Now, this is obviously an overly tidy dichotomy. Debaters, like opinion columnists, frequently deploy explanatory reasoning in what they write, just as the most ambitious and path-breaking scholars will attempt to shift paradigms of knowledge by taking on (and, hopefully, taking down) a segment of the established scholarly consensus in an eyebrow-raising act of justificatory reasoning.

Yet the latter is not the norm — and certainly not for undergraduates, who are typically asked to produce a presentation or research paper that merely summaries some small segment of the scholarly literature on one focused issue or problem within it. They are asked to explain some of the prevailing explanations, in other words, not to pronounce this position Right and others Wrong.

This matters because it helps us to see that going to college in search of "debate" is to set oneself up for disappointment.

Not entirely, of course. Many universities will have a debate club for students to join if they wish. They can also get involved with explicitly political student groups or go work for the op-ed page in the student newspaper. Certain courses of study, like pre-law, might include classes with a wider than usual opportunity to argue about controversial topics — though even there, students will be expected to wrestle with the full range of case law on particular subjects. And, of course, a truly pluralistic campus will host a wide range of speakers outside the classroom. When they don't — or when controversial guests are invited and then disinvited after an outcry, or they are drowned out by hecklers or intimidated from speaking by student mobs — that's a bad thing well worth criticizing.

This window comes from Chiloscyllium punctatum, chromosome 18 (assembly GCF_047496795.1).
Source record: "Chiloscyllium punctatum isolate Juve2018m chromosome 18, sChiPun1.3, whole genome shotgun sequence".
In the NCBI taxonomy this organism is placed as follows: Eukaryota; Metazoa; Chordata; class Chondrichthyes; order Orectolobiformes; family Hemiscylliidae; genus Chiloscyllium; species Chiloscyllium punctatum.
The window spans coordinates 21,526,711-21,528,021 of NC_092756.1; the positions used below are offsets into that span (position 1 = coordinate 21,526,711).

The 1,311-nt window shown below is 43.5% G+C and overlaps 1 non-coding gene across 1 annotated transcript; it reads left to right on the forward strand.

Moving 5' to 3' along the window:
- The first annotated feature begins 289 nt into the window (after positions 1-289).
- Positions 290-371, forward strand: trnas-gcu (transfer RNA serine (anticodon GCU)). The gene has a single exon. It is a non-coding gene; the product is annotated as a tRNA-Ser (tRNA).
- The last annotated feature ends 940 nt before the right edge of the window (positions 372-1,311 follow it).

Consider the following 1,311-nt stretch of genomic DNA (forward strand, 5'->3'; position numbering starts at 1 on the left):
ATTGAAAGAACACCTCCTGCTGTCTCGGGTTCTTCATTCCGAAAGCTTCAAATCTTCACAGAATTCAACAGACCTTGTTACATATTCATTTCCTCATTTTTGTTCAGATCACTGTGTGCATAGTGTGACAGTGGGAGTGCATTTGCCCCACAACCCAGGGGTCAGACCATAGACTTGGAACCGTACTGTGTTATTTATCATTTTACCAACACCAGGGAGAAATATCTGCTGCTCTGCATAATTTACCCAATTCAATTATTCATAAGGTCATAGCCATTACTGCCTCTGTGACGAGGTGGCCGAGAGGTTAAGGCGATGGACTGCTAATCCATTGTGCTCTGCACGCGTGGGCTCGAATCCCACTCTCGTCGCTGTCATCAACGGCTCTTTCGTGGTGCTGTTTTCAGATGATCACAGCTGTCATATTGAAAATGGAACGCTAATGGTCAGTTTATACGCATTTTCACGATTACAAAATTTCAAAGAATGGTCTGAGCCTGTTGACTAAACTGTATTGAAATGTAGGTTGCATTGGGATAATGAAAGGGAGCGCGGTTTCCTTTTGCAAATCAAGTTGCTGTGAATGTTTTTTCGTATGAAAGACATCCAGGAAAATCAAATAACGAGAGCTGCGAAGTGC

But that's quite different from expecting classes to serve as debate societies, with professors and factions of students arguing with each other on opposite sides of polarizing topics. Universities should foster a culture of openness and free thinking — important preconditions for the pursuit of truth. But their ultimate goal isn't to encourage debate between rival factions eager to justify the rightness of their views on controversial topics. It's to encourage scholars in a range of disciplines to explain the world as best they can and, in so doing, to expand the bounds of human knowledge.

Undergraduates get a front-row seat at the process of knowledge creation during their four years on campus, hopefully learning something useful about the world along the way. That's certainly nobler than treating higher education as a wasteful and absurdly expensive ordeal that ends with little other than the empty conferral of an elite credential, though it's admittedly far less exciting than the gladiatorial contests Camp and many of her peers seem to have had in mind. They may end up disappointed, but if they really want to participate in scholarly debate — and, for that matter, to change the censorious climate Camp rightly denounces — they need to move beyond being students to become academics themselves.

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Damon Linker

Damon Linker is a senior correspondent at TheWeek.com. He is also a former contributing editor at The New Republic and the author of The Theocons and The Religious Test.